The report of the consultants to King County does not recommend that King County circumvent the federal and state certifications. Quite the contrary.  King County would be hiring a team (such as mine) to produce a voting system and get it though King County's acceptance testing and then, after that, get it certified by the federal Voting Systems Test Laboratory (VSTL) and by the State of Washington. King County has the budget to do exactly that.  The RFP should not give the contract to the low bidder but to a qualified team with the best proposal - we, for sure, would like to be that team, but even we are not, we would be willing to consult with and assist any Open Source team selected.  We would recommend a process where you do not wait to attack the technology at the end and find the flaws too late, as happens repeatedly with the commercial offerings.  Rather, this process would rather work with outside experts at every stage to review specifications, test plans, and specific modules of the source code as it is being developed.   Reviews can be done in parallel, and they need not delay development once specification have been set.

The main advantages of Open Source, as I see it, are:

The technologies can be developed, as indicated above, with input from and oversight by the worlds leading experts.
The Open Source design and coding can take advantage of the current best practices in software rather than being limited by the weight of past errors and bad designs.
The source will be visible to all, the quality of the code will be on display and this is a forcing function for improved quality.
The Open Source technology can be supported by services from the most qualified, responsive consulting organization rather than by just the vendor only.
Reduced cost: A central count scanner from the company formerly known as Diebold is quite expensive. Once developed, a new scanner system could be fielded for a fraction, often half, of the rate for proprietary system. When counties want improvements, rather than waiting for a new release that maybe satisfies the need, they could band together, hire a consulting firm (we are available although not essential) to make the changes, and get the new technology certified in months and not years.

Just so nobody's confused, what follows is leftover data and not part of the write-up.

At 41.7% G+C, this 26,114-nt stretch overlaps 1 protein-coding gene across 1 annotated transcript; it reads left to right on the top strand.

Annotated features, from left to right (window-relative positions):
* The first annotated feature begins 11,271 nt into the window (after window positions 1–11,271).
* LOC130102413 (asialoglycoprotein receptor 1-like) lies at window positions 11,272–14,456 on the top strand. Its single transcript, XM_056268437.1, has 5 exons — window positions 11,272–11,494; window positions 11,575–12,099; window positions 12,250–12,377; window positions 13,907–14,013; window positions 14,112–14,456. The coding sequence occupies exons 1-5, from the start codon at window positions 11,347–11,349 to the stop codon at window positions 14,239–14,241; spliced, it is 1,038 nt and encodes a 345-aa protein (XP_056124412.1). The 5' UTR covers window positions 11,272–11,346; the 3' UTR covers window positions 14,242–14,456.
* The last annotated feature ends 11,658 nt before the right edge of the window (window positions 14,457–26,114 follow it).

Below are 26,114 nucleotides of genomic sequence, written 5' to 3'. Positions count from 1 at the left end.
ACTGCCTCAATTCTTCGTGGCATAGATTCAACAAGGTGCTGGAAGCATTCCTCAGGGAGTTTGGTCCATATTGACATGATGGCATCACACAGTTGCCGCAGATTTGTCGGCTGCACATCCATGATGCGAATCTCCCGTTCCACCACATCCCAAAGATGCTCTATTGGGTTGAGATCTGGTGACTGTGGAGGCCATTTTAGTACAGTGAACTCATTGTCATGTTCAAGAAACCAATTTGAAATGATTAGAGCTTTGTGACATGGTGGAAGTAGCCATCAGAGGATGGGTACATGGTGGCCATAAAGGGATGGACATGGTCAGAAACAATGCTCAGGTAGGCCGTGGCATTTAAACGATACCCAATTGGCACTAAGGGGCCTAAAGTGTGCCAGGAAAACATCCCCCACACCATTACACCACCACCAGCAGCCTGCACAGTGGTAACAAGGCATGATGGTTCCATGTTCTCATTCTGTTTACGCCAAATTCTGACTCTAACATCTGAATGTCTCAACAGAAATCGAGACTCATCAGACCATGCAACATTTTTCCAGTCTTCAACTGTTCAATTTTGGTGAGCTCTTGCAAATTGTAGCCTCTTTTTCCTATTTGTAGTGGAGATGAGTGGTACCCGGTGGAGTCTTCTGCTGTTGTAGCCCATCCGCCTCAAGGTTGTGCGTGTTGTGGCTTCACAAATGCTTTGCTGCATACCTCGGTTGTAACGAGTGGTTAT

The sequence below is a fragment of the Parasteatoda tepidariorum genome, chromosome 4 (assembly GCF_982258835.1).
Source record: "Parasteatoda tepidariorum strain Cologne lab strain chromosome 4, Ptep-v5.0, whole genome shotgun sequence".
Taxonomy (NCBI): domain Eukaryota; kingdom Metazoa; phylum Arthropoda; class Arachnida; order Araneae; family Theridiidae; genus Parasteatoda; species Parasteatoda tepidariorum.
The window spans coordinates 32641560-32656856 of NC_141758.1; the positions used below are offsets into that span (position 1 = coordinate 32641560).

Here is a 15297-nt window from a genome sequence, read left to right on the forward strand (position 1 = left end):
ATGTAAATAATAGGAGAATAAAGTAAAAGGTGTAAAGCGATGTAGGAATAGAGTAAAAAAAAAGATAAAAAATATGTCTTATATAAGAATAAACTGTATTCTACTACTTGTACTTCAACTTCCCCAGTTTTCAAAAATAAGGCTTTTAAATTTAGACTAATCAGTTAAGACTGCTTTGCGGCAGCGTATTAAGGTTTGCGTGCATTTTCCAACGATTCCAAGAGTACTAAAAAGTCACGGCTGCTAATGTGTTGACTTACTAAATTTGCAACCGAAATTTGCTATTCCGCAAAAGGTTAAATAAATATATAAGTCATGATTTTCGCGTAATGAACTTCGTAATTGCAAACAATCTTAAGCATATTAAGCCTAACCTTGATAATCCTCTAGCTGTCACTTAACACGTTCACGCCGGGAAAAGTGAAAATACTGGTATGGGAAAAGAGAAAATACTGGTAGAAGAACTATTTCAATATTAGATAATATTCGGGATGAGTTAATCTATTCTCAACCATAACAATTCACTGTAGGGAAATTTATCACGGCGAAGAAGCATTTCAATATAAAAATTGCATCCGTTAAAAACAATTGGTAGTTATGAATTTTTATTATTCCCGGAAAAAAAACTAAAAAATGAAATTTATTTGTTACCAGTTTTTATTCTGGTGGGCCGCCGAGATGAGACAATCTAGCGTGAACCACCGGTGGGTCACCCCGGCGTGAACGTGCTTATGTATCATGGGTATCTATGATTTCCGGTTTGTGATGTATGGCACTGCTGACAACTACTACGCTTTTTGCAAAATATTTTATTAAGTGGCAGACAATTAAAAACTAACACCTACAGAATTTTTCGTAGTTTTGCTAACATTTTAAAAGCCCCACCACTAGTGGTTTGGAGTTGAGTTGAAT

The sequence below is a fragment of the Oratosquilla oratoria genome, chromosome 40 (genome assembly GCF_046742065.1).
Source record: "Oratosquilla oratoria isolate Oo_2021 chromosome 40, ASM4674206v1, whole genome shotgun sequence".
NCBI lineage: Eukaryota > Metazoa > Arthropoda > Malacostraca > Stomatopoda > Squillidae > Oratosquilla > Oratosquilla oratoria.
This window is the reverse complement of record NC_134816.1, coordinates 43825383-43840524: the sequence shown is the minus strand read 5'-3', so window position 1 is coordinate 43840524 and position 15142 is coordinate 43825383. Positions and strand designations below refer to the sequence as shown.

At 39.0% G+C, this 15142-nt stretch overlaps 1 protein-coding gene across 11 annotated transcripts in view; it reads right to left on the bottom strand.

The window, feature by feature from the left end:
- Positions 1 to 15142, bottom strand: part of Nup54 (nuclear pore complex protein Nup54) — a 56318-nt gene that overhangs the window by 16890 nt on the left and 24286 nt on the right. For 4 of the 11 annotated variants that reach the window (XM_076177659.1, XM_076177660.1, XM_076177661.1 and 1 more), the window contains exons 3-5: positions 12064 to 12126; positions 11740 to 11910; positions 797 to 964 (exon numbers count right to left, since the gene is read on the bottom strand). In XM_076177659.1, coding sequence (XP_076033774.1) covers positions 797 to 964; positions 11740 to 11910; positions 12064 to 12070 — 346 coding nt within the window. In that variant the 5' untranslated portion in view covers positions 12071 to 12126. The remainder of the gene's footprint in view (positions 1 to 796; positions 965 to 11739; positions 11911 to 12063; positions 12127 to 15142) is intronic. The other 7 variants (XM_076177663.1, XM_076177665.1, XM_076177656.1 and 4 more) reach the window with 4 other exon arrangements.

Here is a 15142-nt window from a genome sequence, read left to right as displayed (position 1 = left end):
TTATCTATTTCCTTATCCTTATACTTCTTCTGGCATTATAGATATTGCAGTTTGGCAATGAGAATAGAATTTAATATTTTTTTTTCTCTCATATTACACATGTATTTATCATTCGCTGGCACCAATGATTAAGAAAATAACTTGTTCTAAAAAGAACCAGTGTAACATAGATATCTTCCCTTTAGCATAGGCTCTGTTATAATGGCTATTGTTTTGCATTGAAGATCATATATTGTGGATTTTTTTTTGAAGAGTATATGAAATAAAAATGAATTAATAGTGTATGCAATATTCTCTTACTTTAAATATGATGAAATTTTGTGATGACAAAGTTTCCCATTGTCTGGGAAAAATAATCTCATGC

I am not saying that an Open Source system is, automatically, well designed, secure, of high quality, appropriate for any particular county's needs, and so forth. Instead, I am saying that Open Source provides an opportunity (that proprietary code does not) to realize these goals in collaborative development within a reasonable budget.  Note that the commercial vendors have shown themselves to be either unmotivated and/or incapable of building systems without gaping holes in them. Read the California Top-to-Bottom Review: there is nothing proprietary cited here worth buying. The logic is simple:

    When there is nothing to buy, you must build.

If you are going to build a central tabulator system based on a commercial hardware, using, say, a high-speed scanner from Kodak, why not build software on the collaborative model of Open Source?  If you do distribute the resulting application without charge, then other counties can use it and they can share development and certification expenses in the future.  Most of all, King County will have control of development, of features, and of quality and security designed in from the start.  Development using XML and JAVA in a modular modular architecture can readily be accomplished in such a collaborative project.

A system that seems destined to be used in many counties will naturally get the attention of security experts and others who care about voting technologies.  The puzzle of how to get national proprietary vendors to serve public needs has not been solved; the alternative of Open Source collaboration is an open path for King County to get what it wants.  King County needs to take advantage of this approach rather than to just repeat the proven failures represented by commercial voting-system development.

Richard C. Johnson, CEO
Open Voting Solutions, Inc
rcjohnson@openvotingsolutions.com
www.openvotingsolutions.com

by Richard Johnson on Tue Oct 02, 2007 at 07:31:32 AM PST

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Thanks to Richard Johnson for his work in this national security arena-  We must expedite these better systems. In San Francisco, the county  refused to purchase anymore secret software systems. This treap must be broken.  As Santa would say, "the current vendor cartel has been a very bad bunch of boys this year" -  So no presents-  Just the door--   Brent Turner

by cartelbuster on Tue Oct 02, 2007 at 05:00:06 PM PST